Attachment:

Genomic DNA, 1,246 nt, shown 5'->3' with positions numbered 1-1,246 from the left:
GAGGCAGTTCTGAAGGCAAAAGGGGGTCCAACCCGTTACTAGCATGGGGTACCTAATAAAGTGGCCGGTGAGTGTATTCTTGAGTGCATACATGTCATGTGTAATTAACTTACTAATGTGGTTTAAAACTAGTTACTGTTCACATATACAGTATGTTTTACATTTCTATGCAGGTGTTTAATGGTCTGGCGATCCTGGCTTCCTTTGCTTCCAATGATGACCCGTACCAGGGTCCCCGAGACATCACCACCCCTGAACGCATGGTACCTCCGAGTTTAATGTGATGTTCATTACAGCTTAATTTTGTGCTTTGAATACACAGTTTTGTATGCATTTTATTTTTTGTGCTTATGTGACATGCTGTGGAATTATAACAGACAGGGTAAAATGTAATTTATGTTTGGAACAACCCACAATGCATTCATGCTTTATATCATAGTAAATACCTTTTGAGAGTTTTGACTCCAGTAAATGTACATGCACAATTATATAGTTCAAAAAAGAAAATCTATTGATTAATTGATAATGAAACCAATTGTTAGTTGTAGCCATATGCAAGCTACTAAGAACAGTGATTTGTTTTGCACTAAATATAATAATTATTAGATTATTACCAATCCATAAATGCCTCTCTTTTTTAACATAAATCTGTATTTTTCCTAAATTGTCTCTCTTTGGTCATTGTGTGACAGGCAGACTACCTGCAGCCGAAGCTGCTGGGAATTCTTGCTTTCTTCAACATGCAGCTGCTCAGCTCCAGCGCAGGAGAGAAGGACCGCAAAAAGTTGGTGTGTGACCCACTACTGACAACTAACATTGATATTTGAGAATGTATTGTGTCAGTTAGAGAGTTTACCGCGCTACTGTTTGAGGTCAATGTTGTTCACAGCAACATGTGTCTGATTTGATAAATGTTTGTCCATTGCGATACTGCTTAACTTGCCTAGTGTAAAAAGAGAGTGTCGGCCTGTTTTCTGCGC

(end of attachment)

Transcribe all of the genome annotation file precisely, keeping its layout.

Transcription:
Genomic DNA, 1,246 nt, shown 5'->3' with positions numbered 1-1,246 from the left:
GAGGCAGTTCTGAAGGCAAAAGGGGGTCCAACCCGTTACTAGCATGGGGTACCTAATAAAGTGGCCGGTGAGTGTATTCTTGAGTGCATACATGTCATGTGTAATTAACTTACTAATGTGGTTTAAAACTAGTTACTGTTCACATATACAGTATGTTTTACATTTCTATGCAGGTGTTTAATGGTCTGGCGATCCTGGCTTCCTTTGCTTCCAATGATGACCCGTACCAGGGTCCCCGAGACATCACCACCCCTGAACGCATGGTACCTCCGAGTTTAATGTGATGTTCATTACAGCTTAATTTTGTGCTTTGAATACACAGTTTTGTATGCATTTTATTTTTTGTGCTTATGTGACATGCTGTGGAATTATAACAGACAGGGTAAAATGTAATTTATGTTTGGAACAACCCACAATGCATTCATGCTTTATATCATAGTAAATACCTTTTGAGAGTTTTGACTCCAGTAAATGTACATGCACAATTATATAGTTCAAAAAAGAAAATCTATTGATTAATTGATAATGAAACCAATTGTTAGTTGTAGCCATATGCAAGCTACTAAGAACAGTGATTTGTTTTGCACTAAATATAATAATTATTAGATTATTACCAATCCATAAATGCCTCTCTTTTTTAACATAAATCTGTATTTTTCCTAAATTGTCTCTCTTTGGTCATTGTGTGACAGGCAGACTACCTGCAGCCGAAGCTGCTGGGAATTCTTGCTTTCTTCAACATGCAGCTGCTCAGCTCCAGCGCAGGAGAGAAGGACCGCAAAAAGTTGGTGTGTGACCCACTACTGACAACTAACATTGATATTTGAGAATGTATTGTGTCAGTTAGAGAGTTTACCGCGCTACTGTTTGAGGTCAATGTTGTTCACAGCAACATGTGTCTGATTTGATAAATGTTTGTCCATTGCGATACTGCTTAACTTGCCTAGTGTAAAAAGAGAGTGTCGGCCTGTTTTCTGCGC